Sources said that the panel had sought details about LIC’s surplus fund and asked LIC officials who were present at the meeting, whether they had any reservation on allocating certain amount on such activities, said a person who attended the meeting. According to him, the corporation did not have any objection to the proposal.
“The government is keen on financial institutions like LIC channellising a part of its surplus funds towards social activities as it manages over Rs 22 trillion of assets and hence, could emerge as a major source of funds for government initiatives around CSR,” the official explained.
According to LIC’s 2016-17 annual report, it had a surplus of over Rs 440 billion. Under the LIC Act, it has to distribute 95 per cent of its surplus to policyholders as bonuses, while the balance 5 per cent is the share of the government. So if, the new provision gets implemented, LIC would have to entail at least Rs 8.80 billion from its surplus fund for welfare activities.
The parliamentary committee has sought the detailed division of the surplus fund allocation under the LIC Act. Sources said it would then submit its feedback to the government.
Typically, the surplus is the returns the insurer generates across its businesses of life insurance, pension, annuity, etc.
“LIC has its own welfare fund for charitable purposes which could be increased and labelled as CSR activities,” said a former LIC official. He was referring to LIC Golden Jubilee Foundation, established in 2006, to provide relief from poverty or distress, advancement of education etc. Till March 2017, this foundation had a corpus of Rs 1.60 billion, which is not significant for an organisation of the size of LIC. A source said, “For the country’s largest financial institution, it should be much higher.”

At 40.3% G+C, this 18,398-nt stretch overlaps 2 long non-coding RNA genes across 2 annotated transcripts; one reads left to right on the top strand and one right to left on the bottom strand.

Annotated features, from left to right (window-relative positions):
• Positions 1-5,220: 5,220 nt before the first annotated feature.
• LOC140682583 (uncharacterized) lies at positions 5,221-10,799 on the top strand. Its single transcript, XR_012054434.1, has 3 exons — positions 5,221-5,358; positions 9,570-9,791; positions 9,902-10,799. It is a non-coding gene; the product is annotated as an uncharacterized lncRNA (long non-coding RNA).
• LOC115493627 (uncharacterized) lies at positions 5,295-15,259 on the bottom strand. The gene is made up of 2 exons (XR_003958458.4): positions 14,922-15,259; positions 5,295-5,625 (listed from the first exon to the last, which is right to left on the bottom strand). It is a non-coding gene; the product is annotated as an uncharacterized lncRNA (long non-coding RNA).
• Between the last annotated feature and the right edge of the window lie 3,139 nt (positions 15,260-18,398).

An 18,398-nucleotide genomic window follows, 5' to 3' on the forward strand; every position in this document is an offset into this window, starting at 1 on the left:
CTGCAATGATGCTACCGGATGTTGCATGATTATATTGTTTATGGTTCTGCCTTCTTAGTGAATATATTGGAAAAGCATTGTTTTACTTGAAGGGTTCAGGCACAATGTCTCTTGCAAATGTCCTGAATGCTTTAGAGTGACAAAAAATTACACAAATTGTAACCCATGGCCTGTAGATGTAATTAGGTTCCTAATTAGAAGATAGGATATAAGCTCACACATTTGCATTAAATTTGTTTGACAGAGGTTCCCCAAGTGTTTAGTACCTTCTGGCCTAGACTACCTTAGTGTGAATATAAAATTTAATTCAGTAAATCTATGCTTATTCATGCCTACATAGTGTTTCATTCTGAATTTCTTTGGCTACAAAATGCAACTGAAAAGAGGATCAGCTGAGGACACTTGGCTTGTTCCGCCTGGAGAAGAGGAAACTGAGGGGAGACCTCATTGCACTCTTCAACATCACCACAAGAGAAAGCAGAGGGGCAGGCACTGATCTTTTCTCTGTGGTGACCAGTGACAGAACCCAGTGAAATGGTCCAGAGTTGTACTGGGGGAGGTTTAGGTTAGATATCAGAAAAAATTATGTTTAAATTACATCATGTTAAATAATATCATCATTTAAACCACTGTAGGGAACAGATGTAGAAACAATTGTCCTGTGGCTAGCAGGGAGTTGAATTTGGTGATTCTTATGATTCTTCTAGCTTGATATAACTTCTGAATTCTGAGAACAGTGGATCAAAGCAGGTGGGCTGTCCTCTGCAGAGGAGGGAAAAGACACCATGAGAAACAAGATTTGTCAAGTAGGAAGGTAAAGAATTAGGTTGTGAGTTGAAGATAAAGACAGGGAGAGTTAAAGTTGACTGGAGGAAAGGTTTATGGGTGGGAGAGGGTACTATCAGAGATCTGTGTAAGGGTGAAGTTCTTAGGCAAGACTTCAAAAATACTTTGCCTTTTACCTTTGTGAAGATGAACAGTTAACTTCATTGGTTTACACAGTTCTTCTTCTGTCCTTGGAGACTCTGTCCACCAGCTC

In its 2016-17 annual report, LIC had also clubbed the claims it had settled under the central government’s schemes such as Aam Aadmi Bima Yojana and also said has that it was promoting social welfare through investments in infrastructure and social sector which include power, housing, and water.
A CSR consultant to leading firms and foundations who did not wish to be quoted said that LIC’s infrastructure investments are not CSR. She added, “There is a lot of scope for LIC to contribute to CSR, beyond the Centre’s insurance schemes for poor and investing in infrastructure.”
The government is actively monitoring the CSR spending and whether companies
are complying with the regulations. In January, the Ministry of Corporate Affairs has directed all concerned departments to take penal action against companies that have not complied with the CSR norms. In a reply to the Rajya Sabha, the ministry has directed penal action against 196 companies that allegedly violated the law in financial year 2014-15. A total of 5,870 companies spent Rs 95.5 billion towards CSR in 2014-15. In 2015-16, as many as 7,983 companies incurred CSR expenditure of Rs 136.25 billion, according to official data.